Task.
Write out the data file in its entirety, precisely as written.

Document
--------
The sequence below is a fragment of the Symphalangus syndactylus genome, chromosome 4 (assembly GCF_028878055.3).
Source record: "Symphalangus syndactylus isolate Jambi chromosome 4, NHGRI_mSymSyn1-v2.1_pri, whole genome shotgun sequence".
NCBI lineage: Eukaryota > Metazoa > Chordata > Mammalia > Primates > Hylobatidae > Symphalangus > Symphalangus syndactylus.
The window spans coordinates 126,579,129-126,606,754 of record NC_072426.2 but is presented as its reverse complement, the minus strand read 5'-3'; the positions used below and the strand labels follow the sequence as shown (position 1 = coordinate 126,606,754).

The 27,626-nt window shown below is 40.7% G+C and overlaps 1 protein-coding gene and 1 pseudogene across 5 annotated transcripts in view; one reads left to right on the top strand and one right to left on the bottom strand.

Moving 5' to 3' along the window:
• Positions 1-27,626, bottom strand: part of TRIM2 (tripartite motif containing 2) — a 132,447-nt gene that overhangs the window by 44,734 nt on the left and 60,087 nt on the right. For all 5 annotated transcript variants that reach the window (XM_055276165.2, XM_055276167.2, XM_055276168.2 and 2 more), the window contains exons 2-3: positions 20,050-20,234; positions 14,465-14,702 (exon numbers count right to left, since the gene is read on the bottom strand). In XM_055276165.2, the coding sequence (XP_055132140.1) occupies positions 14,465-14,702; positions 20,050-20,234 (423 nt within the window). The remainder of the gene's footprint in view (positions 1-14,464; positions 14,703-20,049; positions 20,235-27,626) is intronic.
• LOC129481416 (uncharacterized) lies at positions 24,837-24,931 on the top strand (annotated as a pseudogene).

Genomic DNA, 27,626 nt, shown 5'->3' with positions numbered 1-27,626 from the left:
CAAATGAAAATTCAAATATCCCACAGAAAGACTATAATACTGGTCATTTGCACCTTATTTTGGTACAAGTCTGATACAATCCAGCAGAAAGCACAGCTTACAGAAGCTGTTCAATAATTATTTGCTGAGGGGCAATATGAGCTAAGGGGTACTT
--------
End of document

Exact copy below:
The sequence below is a fragment of the Symphalangus syndactylus genome, chromosome 4 (assembly GCF_028878055.3).
Source record: "Symphalangus syndactylus isolate Jambi chromosome 4, NHGRI_mSymSyn1-v2.1_pri, whole genome shotgun sequence".
NCBI lineage: Eukaryota > Metazoa > Chordata > Mammalia > Primates > Hylobatidae > Symphalangus > Symphalangus syndactylus.
The window spans coordinates 126,579,129-126,606,754 of record NC_072426.2 but is presented as its reverse complement, the minus strand read 5'-3'; the positions used below and the strand labels follow the sequence as shown (position 1 = coordinate 126,606,754).

The 27,626-nt window shown below is 40.7% G+C and overlaps 1 protein-coding gene and 1 pseudogene across 5 annotated transcripts in view; one reads left to right on the top strand and one right to left on the bottom strand.

Moving 5' to 3' along the window:
• Positions 1-27,626, bottom strand: part of TRIM2 (tripartite motif containing 2) — a 132,447-nt gene that overhangs the window by 44,734 nt on the left and 60,087 nt on the right. For all 5 annotated transcript variants that reach the window (XM_055276165.2, XM_055276167.2, XM_055276168.2 and 2 more), the window contains exons 2-3: positions 20,050-20,234; positions 14,465-14,702 (exon numbers count right to left, since the gene is read on the bottom strand). In XM_055276165.2, the coding sequence (XP_055132140.1) occupies positions 14,465-14,702; positions 20,050-20,234 (423 nt within the window). The remainder of the gene's footprint in view (positions 1-14,464; positions 14,703-20,049; positions 20,235-27,626) is intronic.
• LOC129481416 (uncharacterized) lies at positions 24,837-24,931 on the top strand (annotated as a pseudogene).

Genomic DNA, 27,626 nt, shown 5'->3' with positions numbered 1-27,626 from the left:
CAAATGAAAATTCAAATATCCCACAGAAAGACTATAATACTGGTCATTTGCACCTTATTTTGGTACAAGTCTGATACAATCCAGCAGAAAGCACAGCTTACAGAAGCTGTTCAATAATTATTTGCTGAGGGGCAATATGAGCTAAGGGGTACTT